431,324

Prof. Alex Bradford - Too Close

Prof Alex Bradford - "Too Close" CD
Release Date: Jul 01, 1993

Bradford grew up in Bessemer, a coal town just outside Birmingham, AL. Bessemer's sizable black population produced some of the earliest gospel quartets, notably the Famous Blue Jays and the Swan Silvertones, which were deeply influential on young Bradford, although he'd later revolutionize the male gospel style by converting "quartets" to "groups." Bradford began performing at age four, singing and dancing in black vaudeville, and, while training in dance and music with a great local jazz pianist, Mildred Belle Hall, proved precociously proficient, enough to have a grand future in popular music.
But Bradford had joined the Holiness Church at age six (over the objection of his father, a Southern Baptist), and by the time he was in his teens, he'd become a follower of Prophet Jones, a Church of God in Christ minister (and flamboyant pianist) who went on to found the Christ Universal Dominion Kingdom of God and Temple of Christ, International Fellowship in Detroit, for a time an influential force in the African-American world.
After a tangle with a racist cop, his parents sent him to New York, where he formed a quartet, the Bronx Gospelaires. On his return to Alabama, he went to a private school and later taught himself, thus earning the "Professor" tag. But his calling was to preach and sing, and he did so prolifically, eventually becoming ordained in three churches and serving as a lay minister in two others.
While still a teen, he served in the Army and entertained at camp shows. He returned to the Birmingham area and preached at the Mother Hargrove Bishop Universal Spiritual Church but soon moved to Chicago. There he was taken up by Roberta Martin and Mahalia Jackson, respectively the most important group leader and solo singer in gospel. (Both Martin and Jackson had known him as a boy in Birmingham.) They were both encouraging and inhibiting and Bradford was eventually compelled to make a break. When he finally formed his first important group, the Bradfordettes, Bradford did so distinctively, drawing equally from gospel and show biz choreography.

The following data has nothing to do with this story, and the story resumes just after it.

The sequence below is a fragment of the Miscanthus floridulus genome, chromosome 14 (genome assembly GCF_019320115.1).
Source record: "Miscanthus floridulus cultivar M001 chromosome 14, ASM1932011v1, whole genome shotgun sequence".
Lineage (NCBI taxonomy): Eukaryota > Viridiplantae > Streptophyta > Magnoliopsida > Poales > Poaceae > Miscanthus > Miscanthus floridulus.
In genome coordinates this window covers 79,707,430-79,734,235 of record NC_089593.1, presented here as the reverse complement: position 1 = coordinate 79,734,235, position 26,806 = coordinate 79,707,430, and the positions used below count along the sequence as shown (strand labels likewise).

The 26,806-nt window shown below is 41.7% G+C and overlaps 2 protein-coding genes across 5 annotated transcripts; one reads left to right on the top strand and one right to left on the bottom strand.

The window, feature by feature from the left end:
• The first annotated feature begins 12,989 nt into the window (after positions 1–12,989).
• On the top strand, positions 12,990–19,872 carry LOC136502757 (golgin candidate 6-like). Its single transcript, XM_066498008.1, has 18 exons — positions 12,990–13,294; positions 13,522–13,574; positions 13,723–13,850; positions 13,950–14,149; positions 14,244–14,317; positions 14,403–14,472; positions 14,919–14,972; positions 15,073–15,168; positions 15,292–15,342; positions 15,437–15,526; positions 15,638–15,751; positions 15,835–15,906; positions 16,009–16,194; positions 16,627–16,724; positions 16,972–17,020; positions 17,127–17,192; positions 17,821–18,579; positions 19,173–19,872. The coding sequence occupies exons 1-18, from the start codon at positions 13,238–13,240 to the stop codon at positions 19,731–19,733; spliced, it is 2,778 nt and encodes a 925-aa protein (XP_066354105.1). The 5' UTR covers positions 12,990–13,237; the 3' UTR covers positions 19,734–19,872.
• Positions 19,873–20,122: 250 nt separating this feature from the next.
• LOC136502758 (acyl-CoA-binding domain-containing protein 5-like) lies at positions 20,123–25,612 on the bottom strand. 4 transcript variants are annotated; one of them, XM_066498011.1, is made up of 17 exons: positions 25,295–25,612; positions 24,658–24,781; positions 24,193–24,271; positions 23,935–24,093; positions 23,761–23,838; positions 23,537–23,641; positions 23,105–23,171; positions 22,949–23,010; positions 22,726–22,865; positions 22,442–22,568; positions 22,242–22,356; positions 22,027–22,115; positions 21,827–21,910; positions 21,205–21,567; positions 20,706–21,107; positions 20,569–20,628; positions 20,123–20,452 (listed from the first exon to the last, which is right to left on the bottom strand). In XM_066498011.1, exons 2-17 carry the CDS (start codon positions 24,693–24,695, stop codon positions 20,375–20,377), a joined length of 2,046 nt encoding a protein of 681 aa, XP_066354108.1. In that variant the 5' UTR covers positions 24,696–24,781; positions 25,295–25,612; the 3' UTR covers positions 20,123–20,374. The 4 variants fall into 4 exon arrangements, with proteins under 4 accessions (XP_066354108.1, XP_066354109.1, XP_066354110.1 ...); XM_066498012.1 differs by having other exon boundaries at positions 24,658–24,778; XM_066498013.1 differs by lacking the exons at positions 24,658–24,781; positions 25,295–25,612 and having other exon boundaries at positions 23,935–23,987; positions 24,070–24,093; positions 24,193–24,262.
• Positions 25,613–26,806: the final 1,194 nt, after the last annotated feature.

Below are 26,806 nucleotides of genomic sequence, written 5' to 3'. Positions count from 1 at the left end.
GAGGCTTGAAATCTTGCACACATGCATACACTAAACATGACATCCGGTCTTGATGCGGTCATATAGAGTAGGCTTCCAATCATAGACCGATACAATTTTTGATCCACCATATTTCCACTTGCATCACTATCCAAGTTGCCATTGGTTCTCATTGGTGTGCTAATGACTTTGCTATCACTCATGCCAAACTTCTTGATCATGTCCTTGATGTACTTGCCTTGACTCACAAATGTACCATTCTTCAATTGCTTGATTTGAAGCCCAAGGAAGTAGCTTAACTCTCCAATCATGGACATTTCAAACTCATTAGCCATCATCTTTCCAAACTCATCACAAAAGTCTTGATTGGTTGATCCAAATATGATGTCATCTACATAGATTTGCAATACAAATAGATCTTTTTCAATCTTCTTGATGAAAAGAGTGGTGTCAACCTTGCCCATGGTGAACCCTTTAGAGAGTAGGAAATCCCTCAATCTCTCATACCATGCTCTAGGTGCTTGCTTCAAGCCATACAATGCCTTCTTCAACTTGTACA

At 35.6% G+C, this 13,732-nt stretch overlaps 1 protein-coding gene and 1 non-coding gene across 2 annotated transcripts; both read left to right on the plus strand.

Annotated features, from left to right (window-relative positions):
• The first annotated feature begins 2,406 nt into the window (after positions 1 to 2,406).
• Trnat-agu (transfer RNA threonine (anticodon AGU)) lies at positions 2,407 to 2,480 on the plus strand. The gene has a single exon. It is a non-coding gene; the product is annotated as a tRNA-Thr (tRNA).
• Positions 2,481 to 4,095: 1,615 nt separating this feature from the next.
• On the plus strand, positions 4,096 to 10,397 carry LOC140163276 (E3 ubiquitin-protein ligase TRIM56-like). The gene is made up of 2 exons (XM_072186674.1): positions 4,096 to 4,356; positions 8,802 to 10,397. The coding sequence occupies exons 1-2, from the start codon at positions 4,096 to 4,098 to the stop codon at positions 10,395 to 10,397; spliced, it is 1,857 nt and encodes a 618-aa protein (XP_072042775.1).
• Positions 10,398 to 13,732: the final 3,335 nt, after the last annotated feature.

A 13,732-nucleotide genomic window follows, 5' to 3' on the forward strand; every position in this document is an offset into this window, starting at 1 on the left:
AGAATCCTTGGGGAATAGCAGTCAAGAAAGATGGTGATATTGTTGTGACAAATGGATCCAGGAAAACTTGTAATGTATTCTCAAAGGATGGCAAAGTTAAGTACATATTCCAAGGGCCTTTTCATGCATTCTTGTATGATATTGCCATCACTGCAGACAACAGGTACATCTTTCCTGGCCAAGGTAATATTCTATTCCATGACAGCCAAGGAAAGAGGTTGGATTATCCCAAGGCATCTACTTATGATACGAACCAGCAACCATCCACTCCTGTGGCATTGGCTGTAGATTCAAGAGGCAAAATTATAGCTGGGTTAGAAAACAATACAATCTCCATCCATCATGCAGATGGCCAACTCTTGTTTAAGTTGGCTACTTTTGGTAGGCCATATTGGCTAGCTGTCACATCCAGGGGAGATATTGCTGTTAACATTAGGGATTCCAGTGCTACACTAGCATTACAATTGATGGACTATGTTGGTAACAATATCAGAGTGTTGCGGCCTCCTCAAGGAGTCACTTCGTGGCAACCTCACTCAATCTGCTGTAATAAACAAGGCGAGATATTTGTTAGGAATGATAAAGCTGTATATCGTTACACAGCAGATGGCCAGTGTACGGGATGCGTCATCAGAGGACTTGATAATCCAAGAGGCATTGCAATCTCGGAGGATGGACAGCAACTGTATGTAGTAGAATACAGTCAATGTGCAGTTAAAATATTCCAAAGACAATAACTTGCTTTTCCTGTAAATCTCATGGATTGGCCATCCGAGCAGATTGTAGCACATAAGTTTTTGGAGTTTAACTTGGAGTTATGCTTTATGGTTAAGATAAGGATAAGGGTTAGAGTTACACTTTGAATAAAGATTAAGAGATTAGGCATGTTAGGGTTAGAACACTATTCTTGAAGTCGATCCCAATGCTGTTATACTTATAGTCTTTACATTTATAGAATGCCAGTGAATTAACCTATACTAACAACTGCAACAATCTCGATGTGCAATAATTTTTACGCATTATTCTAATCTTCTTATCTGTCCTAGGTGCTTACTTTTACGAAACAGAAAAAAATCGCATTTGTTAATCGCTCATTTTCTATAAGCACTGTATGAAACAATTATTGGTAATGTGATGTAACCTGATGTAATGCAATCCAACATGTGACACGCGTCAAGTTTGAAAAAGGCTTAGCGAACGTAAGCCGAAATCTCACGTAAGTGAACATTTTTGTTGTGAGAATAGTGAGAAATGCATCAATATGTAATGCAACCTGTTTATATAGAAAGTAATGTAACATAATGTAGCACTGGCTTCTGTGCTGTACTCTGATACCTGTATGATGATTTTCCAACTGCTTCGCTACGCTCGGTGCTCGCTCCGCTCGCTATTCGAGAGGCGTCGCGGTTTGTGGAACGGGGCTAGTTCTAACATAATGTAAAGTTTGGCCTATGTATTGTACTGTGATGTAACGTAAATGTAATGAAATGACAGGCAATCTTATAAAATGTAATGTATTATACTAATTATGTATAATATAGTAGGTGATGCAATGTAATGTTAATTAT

Bradford continued to write prolifically for others, coming up with two significant hits for the Roberta Martin Singers, "Since I Met Jesus" and "Let God Abide," while making his first forays into recording for New York's Apollo label, in 1951. Like most gospel journeymen during the Golden Age, he traveled and did shows at churches and revival programs much more than he recorded, and Bradford was always welcome because he had a near-riotous act, heavily arranged and choreographed but finally as spontaneous as gospel must be, that wrecked houses (as the saying goes) all over the gospel circuit.
His breakthrough came when he began recording in Los Angeles for the great producer Art Rupe's Speciality Records. In 1954, "I'm Too Close to Heaven" sold more than a million copies. He recorded for Specialty for six years, at one point serving as director of its gospel line, which meant producing such esteemed colleagues as Bessie Griffin, Princess Stewart, and the Argo Singers.
Gospel styles changed and Bradford's popularity dwindled, which is perhaps why he agreed to take the choir director position at Abyssinian Baptist. He'd already made one recording with the 120-voice choir, for Columbia in 1960 (which includes a definitive performance of his song, "I Want to Ride That Glory Train"), and made another for Jubilee in 1969. But Bradford's interests outside church in the late '60s and '70s were more taken up with a series of gospel-influenced off-Broadway plays directed by Vinnette Carroll, who'd done Black Nativity. He toured the nation with the comedic Don't Bother Me, I Can't Cope. In 1978, he was in the midst of a struggle with another hit, Your Arms Too Short to Box With God, when he had a stroke and died, aged only 51.
by Dave Marsh

DISCLAIMER:
NO COPYRIGHT INFRINGEMENT INTENDED. I OWN ABSOLUTELY NONE OF THESE VIDEOS (UNLESS OTHERWISE STATED). COPYRIGHTS BELONG TO THEIR ORIGINAL OWNERS. MUSICAL VIDEOS POSTED ON THIS CHANNEL ARE FOR ENTERTAINMENT PURPOSES ONLY.
Prof Alex Bradford - "Too Close" CD
Release Date: Jul 01, 1993

Bradford grew up in Bessemer, a coal town just outside Birmingham, AL. Bessemer's sizable black population produced some of the earliest gospel quartets, notably th...
Play all

Loading...

to add this to Watch Later

Add to

Loading playlists...